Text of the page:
OK. It’s not romantic. But it’s still sound advice.
Finances and related matters are a subject to address before walking down the aisle. Or face greater risk of heading to divorce court.
One aspect of the conversation is how you will handle your finances after the “merger”, as a couple. Especially if you both relate to finances differently as individuals.
Don’t know how your fiance relates to finances? Then the conversation is definitely overdue.
Does one of you have debt? Does one of you own a business? Does one of you have an inheritance? Does one of you have children from a prior relationship? And so on.
If the answer to any of the above is yes, then there are questions for the couple’s finances during the marriage. And others in the event of a divorce.
The other aspect of the conversation is about what happens, financially speaking, in the event of a divorce – or in the event of the death of one spouse.
Statistics confirm marriage is not forever in many instances. Put another way, many marriages will end in divorce, if not sooner, then later.
And it is inevitable that, sooner or later, one spouse will die. Sometimes it doesn’t require the arrival of old age.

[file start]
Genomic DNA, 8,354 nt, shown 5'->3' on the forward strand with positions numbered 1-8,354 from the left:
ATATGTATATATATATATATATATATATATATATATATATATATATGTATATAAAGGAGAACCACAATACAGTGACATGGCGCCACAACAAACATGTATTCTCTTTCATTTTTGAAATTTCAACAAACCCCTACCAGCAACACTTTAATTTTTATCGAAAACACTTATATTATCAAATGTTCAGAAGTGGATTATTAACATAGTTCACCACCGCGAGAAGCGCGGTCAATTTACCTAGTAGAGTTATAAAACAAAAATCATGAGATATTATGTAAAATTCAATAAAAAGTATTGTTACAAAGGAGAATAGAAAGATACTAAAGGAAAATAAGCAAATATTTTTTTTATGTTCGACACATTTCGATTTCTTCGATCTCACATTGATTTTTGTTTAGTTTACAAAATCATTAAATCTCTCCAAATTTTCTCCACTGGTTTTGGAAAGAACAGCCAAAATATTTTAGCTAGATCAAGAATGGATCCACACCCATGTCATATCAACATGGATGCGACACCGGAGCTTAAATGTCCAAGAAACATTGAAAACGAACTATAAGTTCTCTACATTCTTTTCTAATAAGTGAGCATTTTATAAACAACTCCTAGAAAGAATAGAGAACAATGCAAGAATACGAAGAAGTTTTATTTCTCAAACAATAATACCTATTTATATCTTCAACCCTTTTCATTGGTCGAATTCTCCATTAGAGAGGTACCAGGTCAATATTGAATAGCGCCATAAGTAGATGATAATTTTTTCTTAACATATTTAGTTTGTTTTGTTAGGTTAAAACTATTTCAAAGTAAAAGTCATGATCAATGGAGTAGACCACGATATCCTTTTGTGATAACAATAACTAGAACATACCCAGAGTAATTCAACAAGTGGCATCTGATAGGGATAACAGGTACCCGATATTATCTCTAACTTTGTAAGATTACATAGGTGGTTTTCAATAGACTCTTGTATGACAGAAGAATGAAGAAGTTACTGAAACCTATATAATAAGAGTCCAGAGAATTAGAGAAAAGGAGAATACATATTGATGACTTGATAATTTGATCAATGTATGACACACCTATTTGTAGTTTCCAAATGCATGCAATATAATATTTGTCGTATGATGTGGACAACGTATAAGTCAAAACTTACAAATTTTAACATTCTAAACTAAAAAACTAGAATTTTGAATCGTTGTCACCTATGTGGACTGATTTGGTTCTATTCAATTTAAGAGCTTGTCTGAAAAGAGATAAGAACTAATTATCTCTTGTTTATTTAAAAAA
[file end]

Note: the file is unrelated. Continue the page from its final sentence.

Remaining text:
You can just wait and see how your lives will go … or you can jointly work out the financial details of divorce or survivorship now, comparatively inexpensively, without being in crisis mode – or anger mode.
This process may entail consulting with some experts before the wedding. And getting an extremely valuable education that many do not obtain until too late … after a death or after being served in a divorce case. With much regret that the education comes too late.
In some marriages, addressing finances may include working out a prenuptial agreement (prenup), sometimes referred to as an antenuptial agreement. This is particularly worthwhile in the following situations:
- where either spouse has one or more children from a previous relationship
- where either spouse owns part or all of an existing business
- where either spouse already owns significant assets, such as real estate, stock or retirement accounts
- where either spouse has received or anticipates receiving a significant inheritance and
- where one spouse will be supporting the other while he or she finishes their education or professional training